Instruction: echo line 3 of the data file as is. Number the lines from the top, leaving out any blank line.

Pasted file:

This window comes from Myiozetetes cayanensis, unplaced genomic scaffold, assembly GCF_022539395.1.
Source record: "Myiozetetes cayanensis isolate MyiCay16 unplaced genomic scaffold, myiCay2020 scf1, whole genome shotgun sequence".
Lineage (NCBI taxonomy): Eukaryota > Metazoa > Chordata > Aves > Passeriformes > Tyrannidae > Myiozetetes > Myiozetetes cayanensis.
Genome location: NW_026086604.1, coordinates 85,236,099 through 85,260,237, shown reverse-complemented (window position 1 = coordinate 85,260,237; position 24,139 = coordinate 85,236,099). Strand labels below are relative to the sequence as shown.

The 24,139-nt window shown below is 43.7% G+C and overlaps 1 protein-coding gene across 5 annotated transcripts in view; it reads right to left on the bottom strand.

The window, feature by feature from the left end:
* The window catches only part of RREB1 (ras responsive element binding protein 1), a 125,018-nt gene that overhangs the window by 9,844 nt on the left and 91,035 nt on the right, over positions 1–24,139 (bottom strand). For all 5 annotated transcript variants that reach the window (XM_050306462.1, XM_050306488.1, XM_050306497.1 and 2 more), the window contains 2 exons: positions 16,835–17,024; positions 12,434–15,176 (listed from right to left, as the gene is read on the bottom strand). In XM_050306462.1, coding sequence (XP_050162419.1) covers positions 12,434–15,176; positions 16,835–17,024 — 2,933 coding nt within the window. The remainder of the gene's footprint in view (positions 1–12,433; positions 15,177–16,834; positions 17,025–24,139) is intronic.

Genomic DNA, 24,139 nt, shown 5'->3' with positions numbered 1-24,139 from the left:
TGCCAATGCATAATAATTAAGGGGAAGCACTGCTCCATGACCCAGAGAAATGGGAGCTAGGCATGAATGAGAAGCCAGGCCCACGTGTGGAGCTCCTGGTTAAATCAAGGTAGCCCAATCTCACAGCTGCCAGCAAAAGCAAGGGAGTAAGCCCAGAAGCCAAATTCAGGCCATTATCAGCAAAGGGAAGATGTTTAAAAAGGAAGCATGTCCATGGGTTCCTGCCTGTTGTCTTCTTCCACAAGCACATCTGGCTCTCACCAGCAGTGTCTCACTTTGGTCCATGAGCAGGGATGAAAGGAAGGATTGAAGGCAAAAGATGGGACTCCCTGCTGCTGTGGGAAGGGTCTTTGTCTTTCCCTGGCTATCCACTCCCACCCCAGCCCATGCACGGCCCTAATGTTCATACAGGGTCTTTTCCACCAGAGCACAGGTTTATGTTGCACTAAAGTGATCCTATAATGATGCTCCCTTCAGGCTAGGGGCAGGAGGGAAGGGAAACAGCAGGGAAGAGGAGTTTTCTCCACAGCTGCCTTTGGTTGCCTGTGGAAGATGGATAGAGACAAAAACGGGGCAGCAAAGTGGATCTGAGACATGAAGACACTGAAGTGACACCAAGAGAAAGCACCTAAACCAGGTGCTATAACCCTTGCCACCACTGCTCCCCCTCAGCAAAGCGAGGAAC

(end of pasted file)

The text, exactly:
Lineage (NCBI taxonomy): Eukaryota > Metazoa > Chordata > Aves > Passeriformes > Tyrannidae > Myiozetetes > Myiozetetes cayanensis.